D’var Israel

Yom HaZikaron is a special day that commemorates all the fallen Israeli soldiers and victims of terror. However, if you’ve lost anyone then you know that we don’t need a special day to remember them — we mourn all year long.

Whenever I speak about my feelings on Yom HaZikaron and get asked if I experienced any loss in my family, my answer is always “yes”. I have lost 28,843 family members so far, but it’s not just my loss — all Israelis mourn our heroic brothers and sisters who sacrificed their lives so that we could live safely. 

Losing someone to war or terrorism is traumatic and has an effect on our daily life, every success, every ambition, and every decision. You never know when or where it can happen; at the mall you just shopped at this morning, the restaurant you went to yesterday or at the bus stop you go to everyday. You don’t know whether it’s a classmate, work colleague, neighbour or friend. We will forever remember them all.

I’d like to share with you the story of Ronen Lubarski z”l.

Born in 1998, Ronen was a happy and smiling child. He was responsible, stubborn, opinionated, and a creative kid who loved arts and crafts. His parents described him as a boy who was neat and organized, honest, professional and committed to his goals, yet considerate of others and always cared for other people.

An athlete from an early age, Ronen’s persistence in various sports brought him many successes and achievements. He learned how to swim when he was just 3 years old, participated in “Osho” martial arts and won tennis championships, but retired early because he felt he could do other things better.

At the age of 16, he joined a combat fitness training group for the army, as part of the club founded by Yoav Asa, “Asa oti lohem” (make me a combat soldier). His dream was to serve in the “Duvdevan” commando unit, the symbol of which he drew and hung in his room when he joined the training group. He also wrote to himself Arnold Schwarzenegger’s motto, “You can’t climb the ladder of success with your hands in your pockets”.

In 2016, Ronen enlisted in the IDF and was placed in the “Duvdevan” commando unit that he wanted so much. He began a demanding and challenging course that lasted 14 months. He was the first in the unit to perform the tasks without complaining, despite the difficulties and lack of sleep. His high level of responsibility, independence and sensitivity to the environment made him stand out. Although he didn’t talk much, Ronen always radiated calmness and confidence. 

In May 2018, Ronen participated in an operation to arrest a group of terrorists in Ramallah.  When he came out of one of the buildings with two of his commanders, a large rock was thrown at him. He was mortally wounded and rushed to the hospital in Jerusalem. After two days of fighting for his life, the doctors pronounced him dead.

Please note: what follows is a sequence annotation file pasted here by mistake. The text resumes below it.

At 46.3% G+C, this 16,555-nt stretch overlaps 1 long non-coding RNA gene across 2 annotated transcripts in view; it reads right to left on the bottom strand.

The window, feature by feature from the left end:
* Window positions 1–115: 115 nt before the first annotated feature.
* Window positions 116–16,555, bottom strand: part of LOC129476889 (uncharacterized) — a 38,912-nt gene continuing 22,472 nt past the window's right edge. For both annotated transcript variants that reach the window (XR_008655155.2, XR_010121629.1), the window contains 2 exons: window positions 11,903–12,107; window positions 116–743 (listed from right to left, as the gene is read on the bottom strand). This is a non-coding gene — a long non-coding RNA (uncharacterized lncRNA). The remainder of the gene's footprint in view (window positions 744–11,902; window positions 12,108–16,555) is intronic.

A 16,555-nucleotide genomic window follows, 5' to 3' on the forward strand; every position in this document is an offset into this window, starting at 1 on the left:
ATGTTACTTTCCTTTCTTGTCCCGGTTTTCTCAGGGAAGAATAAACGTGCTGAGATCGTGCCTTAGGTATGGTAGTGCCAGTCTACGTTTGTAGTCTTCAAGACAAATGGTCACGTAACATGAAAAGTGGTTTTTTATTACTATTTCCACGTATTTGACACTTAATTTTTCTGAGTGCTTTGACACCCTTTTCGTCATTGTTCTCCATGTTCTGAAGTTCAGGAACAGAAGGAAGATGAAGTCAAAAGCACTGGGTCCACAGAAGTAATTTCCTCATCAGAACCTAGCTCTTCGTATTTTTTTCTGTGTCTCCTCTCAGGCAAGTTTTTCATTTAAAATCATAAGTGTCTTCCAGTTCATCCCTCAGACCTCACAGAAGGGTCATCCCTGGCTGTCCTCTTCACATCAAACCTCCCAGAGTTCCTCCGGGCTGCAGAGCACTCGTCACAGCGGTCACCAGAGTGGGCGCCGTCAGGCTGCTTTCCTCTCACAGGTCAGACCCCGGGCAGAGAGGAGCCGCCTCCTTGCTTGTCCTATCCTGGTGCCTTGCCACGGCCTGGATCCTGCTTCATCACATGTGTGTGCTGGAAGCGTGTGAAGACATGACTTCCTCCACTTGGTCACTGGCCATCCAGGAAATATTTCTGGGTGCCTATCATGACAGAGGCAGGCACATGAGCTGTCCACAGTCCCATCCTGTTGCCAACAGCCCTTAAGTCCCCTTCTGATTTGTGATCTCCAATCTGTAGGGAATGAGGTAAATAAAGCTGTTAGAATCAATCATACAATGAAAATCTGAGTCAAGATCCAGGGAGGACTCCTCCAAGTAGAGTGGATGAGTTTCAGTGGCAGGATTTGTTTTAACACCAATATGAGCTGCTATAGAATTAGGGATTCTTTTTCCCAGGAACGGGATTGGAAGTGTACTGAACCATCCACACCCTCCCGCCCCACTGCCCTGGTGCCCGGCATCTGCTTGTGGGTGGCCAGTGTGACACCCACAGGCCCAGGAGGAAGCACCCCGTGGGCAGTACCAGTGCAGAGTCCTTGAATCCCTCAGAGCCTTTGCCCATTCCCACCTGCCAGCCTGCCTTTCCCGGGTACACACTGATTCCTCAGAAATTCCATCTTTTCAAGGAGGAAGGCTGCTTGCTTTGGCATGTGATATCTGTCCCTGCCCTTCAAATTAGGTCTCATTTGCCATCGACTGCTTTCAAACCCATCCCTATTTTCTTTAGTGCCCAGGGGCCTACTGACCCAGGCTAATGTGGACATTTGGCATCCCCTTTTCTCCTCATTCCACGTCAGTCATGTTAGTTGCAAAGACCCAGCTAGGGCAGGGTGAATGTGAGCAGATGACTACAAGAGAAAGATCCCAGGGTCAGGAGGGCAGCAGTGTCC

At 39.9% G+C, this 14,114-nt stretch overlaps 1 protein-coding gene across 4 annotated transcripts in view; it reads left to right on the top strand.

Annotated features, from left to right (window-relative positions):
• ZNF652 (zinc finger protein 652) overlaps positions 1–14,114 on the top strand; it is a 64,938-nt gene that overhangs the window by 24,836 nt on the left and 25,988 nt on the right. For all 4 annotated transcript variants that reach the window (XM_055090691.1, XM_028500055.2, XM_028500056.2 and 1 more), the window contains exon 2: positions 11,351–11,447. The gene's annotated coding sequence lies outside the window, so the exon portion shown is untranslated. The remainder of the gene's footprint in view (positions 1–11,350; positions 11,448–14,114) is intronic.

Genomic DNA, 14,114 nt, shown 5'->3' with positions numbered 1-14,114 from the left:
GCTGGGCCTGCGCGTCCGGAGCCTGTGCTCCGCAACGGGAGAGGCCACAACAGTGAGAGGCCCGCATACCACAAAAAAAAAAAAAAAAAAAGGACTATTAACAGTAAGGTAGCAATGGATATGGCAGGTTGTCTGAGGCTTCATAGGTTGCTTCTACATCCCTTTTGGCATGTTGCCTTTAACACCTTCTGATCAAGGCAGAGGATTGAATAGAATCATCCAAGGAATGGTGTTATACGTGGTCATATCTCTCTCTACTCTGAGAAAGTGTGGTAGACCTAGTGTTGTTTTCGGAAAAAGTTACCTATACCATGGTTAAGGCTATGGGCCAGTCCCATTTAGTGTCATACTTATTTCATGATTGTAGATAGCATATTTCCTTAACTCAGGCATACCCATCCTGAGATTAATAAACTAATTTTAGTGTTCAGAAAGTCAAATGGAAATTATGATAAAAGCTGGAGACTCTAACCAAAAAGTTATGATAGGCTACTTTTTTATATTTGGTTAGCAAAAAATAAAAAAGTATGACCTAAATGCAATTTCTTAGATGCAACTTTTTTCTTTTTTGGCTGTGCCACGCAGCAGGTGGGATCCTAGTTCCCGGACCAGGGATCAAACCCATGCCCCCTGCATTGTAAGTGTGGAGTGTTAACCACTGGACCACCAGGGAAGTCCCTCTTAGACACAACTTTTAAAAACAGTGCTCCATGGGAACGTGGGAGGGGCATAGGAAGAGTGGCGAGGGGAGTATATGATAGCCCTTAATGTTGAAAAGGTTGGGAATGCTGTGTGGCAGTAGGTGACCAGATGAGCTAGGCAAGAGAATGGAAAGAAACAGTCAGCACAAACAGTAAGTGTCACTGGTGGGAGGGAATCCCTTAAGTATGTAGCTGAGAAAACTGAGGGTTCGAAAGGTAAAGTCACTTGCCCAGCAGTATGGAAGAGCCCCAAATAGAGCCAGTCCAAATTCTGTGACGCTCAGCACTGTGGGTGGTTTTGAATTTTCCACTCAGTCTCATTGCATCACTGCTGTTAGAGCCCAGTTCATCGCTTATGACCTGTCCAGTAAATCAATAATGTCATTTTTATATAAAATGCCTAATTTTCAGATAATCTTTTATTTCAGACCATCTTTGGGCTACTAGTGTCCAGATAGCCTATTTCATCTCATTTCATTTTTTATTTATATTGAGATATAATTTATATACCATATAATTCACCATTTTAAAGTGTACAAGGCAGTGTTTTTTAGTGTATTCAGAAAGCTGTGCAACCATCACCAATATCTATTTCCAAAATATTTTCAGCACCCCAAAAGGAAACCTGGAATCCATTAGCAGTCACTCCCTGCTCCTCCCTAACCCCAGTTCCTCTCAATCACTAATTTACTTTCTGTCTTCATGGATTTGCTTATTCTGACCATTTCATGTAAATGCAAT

Ronen was 20 years old when he died in the operational activity. He left behind his parents and a brother. 

Every year in May, trainees of the combat training group “Asa oti lohem” from all over the country go to Rehovot, Ronen’s hometown, and run together with the “Duvdevan” commando unit in a race called “Me’rotz Le’oro”, which was established to commemorate Ronen. It is a huge event where everyone runs from Rehovot to Mount Herzl in Jerusalem together, remembering and honouring Ronen.

May his memory be a blessing for us all.

In four months, I’m going to enlist in the Israeli army, and start our service like every other Israeli citizen my age. I will join my friends from Israel who are already serving, who risk their lives every day for the safety of our families and the State of Israel.

There is one sentence that now takes on a greater meaning, “Love is just as strong as death”.

In Israel, it’s impossible to discuss Yom HaZikaron without mentioning Yom Ha’atzmaut. The decision to connect the two days, regardless of your opinion of it, has an incredibly powerful and meaningful impact. Just as we are remember those who died for our country, we are reminded of everything they sacrificed themselves for.

In this transition from sadness and grief to joy and celebration, I remind myself to enjoy every moment, and to not take anything that I have for granted. My community, my family, my country — they’re all precious and can be lost so quickly. That’s what makes them so worth celebrating.

When I really think about it, it’s hard to believe that Israel is only 75 years old. During its short life, it has produced endless inventions, Eurovision winners, Olympic athletes, astronauts, authors, people of peace and of huge importance on the world stage.

It’s been through so much, evolved and changed over and over again, it defined and redefined itself as a startup nation, a democracy, a warrior, a protector of the Jewish people, and most importantly, a home to all who live in it. In my months here, I realize even more that Israel really is my home, forever and always.

I am so proud of my country and all that it has achieved in its busy and meaningful life. Being here with all of you and seeing the love you have for Israel moves me and motivates me to keep sharing my love and pride for my country. Am Israel Chai.

Happy Birthday Israel, and here’s to another 75!